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Child Tax Credit Surprise: You’re Not Getting Paid on the 15th

Child Tax Credit

Recent reports are indicating that there are many American parents who wrongly believe that this month’s payments from the expanded child tax credits will arrive on August 15.

But do not fret, these direct payments are indeed coming—just two days earlier this time. This is due to the fifteenth falling on the weekend. As for the other future payments, they will be disbursed on September 15, October 15, November 15, and December 15.

These child tax credits—seen in some circles as unofficial fourth stimulus checks—began rolling out last month and roughly 90 percent of all children in the United States experienced direct benefits from the cash.

Approved under President Joe Biden’s $1.9 trillion American Rescue Plan, the federal government is now allowing eligible parents to net as much as $3,600 per year for a child under the age of six and up to $3,000 for children between ages six and seventeen—meaning that a $250 or a $300 payment for each child will be deposited each month through the end of the year.

Although most families don’t need to take any action ahead of receiving the payments, some have indicated that they will opt out to avoid a costly tax bill next year. These parents may also be in line to land a one-time lump sum as well.

Glitches in Initial Batch

However, the child tax credit rollout hasn’t been immune to glitches. The Internal Revenue Service and the Treasury Department have admitted that some “mixed-status” families—those with one parent being a U.S. citizen and the other being an immigrant—have yet to see last month’s tax credits in their bank accounts.

In response, the IRS confirmed that the nonpayment was indeed a mistake and that it is working hard to rectify the matter quickly.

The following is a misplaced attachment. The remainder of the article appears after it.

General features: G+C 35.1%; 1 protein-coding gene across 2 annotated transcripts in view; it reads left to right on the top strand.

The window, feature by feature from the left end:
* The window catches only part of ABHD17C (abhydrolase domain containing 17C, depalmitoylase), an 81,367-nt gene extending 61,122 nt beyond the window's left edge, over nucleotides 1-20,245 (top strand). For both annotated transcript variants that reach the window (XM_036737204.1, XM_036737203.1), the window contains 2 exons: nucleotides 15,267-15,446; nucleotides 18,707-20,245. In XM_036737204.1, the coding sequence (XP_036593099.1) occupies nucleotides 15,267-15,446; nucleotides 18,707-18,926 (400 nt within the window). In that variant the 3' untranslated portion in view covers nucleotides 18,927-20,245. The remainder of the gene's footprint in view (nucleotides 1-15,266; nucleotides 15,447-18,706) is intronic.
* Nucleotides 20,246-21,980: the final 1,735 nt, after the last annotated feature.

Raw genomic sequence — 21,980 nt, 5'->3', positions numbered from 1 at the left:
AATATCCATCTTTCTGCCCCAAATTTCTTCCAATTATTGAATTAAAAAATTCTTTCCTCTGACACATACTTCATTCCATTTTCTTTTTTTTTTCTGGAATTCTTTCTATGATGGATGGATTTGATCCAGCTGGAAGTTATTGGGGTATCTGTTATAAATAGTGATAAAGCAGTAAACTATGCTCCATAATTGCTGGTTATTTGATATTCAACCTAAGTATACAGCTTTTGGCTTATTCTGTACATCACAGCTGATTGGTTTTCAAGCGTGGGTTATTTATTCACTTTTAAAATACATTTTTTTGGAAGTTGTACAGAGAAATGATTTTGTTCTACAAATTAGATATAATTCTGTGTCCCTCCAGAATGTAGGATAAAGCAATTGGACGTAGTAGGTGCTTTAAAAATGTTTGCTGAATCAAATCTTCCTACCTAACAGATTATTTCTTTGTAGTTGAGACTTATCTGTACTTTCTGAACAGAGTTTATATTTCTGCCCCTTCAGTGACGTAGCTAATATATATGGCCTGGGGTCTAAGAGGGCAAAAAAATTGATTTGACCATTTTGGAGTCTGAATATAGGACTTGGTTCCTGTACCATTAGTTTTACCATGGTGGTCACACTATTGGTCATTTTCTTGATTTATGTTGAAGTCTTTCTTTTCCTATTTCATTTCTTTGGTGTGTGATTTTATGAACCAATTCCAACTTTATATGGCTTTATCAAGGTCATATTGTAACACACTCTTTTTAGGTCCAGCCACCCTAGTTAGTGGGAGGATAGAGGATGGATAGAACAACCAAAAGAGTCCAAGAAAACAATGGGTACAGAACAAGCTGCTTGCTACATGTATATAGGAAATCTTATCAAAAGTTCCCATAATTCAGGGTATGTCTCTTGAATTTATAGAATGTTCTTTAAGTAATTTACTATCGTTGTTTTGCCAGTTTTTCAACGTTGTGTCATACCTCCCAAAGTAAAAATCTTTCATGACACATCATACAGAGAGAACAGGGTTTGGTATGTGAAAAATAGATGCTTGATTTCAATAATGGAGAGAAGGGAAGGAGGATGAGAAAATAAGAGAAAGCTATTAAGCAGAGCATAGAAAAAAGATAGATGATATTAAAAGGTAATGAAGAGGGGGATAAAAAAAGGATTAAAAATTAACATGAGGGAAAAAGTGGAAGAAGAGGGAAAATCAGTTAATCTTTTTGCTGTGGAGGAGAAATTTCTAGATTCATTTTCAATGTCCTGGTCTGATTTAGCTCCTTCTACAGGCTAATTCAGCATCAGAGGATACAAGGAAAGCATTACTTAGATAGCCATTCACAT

As outlined in Biden’s stimulus bill, parents who file their federal taxes with either a valid Social Security number or an IRS Individual Taxpayer Identification Number (ITIN) and whose children have Social Security numbers are eligible to receive the credits.

IRS Lacks Required Information

Other eligible parents who have not received their checks might not have the required information on file—such as an address and routing and bank account numbers—at the tax agency, according to a recent report released by the Center on Budget and Policy Priorities. Due to this, estimates indicate that approximately four million children from low-income families are at risk of not receiving any credits.

The IRS for months has stated that the fastest way for Americans to get their hands on the credits or stimulus checks is to file a federal tax return. But in an effort to make the process even easier, the agency already has launched a Non-filer Sign-up Tool for the public to use, so that the funds can be disbursed promptly.

Ethen Kim Lieser is a Washington state-based Science and Tech Editor who has held posts at Google, The Korea Herald, Lincoln Journal Star, AsianWeek, and Arirang TV. Follow or contact him on LinkedIn.

Written By

Ethen Kim Lieser is a Washington state-based Science and Tech Editor who has held posts at Google, The Korea Herald, Lincoln Journal Star, AsianWeek, and Arirang TV.

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